This is the story of one of the most powerful and influential women in Indian
history, Nur Jahan. Born on a caravan traveling form Teheran to India, she went on
to rule the Mughal empire- in fact if not in name-when she became the eighteenth
and last wife of Emperor Jahangir.
Growing up among noble families of diverse religious and cultural
backgrounds, given in marriage to a Turkish soldier of fortune, later widowed with
a small daughter, Nur Jahan was noticed four years later by the emperor at a
bazaar. She and opium, she immediately ascended into the vacuum of power.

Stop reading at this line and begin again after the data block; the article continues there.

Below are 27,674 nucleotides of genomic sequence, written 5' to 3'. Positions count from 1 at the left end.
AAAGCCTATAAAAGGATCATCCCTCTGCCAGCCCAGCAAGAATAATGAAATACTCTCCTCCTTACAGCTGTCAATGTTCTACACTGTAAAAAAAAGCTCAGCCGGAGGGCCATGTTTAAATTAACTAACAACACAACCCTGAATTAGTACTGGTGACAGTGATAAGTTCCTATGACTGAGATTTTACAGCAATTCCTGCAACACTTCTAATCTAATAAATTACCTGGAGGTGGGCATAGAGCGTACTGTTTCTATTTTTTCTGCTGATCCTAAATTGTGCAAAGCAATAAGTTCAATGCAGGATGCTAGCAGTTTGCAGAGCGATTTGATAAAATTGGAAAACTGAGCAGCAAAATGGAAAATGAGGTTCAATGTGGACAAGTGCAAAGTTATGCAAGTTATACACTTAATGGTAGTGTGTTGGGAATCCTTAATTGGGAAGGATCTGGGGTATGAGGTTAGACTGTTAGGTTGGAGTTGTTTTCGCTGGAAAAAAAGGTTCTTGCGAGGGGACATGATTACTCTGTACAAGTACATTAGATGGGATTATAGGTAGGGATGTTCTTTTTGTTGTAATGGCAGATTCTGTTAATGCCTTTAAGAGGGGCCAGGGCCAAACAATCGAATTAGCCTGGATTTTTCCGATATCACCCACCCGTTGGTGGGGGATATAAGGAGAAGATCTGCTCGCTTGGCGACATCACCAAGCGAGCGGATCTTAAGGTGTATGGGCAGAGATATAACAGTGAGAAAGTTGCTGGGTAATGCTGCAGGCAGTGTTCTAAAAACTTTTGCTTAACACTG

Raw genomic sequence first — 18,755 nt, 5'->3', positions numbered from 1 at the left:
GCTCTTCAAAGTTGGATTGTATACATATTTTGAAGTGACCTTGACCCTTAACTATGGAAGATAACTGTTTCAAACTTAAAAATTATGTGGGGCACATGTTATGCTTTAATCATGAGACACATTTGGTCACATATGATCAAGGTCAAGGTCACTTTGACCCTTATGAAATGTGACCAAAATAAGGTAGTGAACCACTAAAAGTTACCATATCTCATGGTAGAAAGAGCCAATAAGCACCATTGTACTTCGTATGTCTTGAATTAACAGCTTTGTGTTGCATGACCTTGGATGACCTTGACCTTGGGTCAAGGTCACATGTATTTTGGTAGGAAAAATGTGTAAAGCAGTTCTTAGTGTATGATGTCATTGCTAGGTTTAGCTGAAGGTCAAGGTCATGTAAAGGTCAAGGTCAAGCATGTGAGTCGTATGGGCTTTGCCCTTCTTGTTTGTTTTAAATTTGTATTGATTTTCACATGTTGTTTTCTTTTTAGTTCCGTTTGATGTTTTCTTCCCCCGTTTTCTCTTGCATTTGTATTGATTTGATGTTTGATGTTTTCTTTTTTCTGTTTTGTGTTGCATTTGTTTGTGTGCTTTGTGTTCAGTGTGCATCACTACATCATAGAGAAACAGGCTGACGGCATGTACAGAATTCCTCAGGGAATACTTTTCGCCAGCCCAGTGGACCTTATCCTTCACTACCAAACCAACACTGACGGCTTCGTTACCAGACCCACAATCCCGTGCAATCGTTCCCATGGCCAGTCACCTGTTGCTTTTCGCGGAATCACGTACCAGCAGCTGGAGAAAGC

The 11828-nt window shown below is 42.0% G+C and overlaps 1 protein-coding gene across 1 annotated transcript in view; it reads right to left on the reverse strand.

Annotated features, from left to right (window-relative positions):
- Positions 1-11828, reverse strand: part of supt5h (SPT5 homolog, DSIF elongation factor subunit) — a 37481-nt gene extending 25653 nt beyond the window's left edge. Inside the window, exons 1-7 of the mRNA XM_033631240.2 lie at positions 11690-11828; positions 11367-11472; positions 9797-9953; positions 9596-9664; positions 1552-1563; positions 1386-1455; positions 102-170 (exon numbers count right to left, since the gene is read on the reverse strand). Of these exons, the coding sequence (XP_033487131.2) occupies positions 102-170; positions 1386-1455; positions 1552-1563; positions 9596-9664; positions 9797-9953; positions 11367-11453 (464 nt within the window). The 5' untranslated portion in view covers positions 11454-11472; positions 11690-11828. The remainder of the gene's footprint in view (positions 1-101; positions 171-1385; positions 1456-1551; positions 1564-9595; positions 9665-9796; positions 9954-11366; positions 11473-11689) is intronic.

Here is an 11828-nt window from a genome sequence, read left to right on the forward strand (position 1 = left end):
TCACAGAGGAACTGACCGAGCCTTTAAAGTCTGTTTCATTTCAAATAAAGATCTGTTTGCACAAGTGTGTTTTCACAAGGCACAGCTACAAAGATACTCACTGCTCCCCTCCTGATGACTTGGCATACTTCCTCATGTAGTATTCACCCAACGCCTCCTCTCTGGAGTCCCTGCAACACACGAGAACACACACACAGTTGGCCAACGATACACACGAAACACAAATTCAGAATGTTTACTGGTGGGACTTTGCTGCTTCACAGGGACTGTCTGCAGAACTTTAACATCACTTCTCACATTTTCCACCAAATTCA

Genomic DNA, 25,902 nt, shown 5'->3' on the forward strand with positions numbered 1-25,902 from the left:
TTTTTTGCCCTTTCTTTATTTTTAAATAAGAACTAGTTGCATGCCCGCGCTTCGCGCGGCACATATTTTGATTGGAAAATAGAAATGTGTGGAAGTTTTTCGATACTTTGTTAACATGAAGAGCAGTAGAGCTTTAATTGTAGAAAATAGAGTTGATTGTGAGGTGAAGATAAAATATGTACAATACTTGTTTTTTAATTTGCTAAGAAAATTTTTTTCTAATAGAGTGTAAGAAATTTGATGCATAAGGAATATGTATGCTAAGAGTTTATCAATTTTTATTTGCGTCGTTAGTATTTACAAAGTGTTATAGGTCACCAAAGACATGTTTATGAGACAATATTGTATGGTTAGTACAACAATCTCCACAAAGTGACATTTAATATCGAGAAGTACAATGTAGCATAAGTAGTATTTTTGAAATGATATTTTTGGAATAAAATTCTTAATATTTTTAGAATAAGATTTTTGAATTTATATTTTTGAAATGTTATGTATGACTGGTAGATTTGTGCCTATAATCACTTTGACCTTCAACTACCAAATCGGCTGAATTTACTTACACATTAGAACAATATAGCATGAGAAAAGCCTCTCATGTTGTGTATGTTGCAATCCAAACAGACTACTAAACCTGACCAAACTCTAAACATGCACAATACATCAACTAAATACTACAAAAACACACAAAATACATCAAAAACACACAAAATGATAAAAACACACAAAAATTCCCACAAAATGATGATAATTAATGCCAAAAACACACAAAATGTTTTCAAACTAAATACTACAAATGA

Nur Jahan had a decisive influence on religious policy, artistic and
architectural development, foreign trade, gardening, and the opening up of
Kashmir. Barred from long-term power at Jahangir's death by her brother and
stepson, Nur Jahan spent the last two decades of her life in exile in Lahore.
An intriguing, elegantly written account of Nur Jahan's life and times,
this book not only revises the legends that portray her as a power-hungry and
malicious woman, but also investigates the paths to power available to women in
Islam and Hinduism.
About the Author:
Ellison Banks Findly is Associate Professor of Religion and Asian
Studies at Trinity College. She has degrees from Wellesley, Columbia, and Yale,
has aught at Mt. Holyoke College, and has served as a visiting curator at the
Worcester Art Museum.
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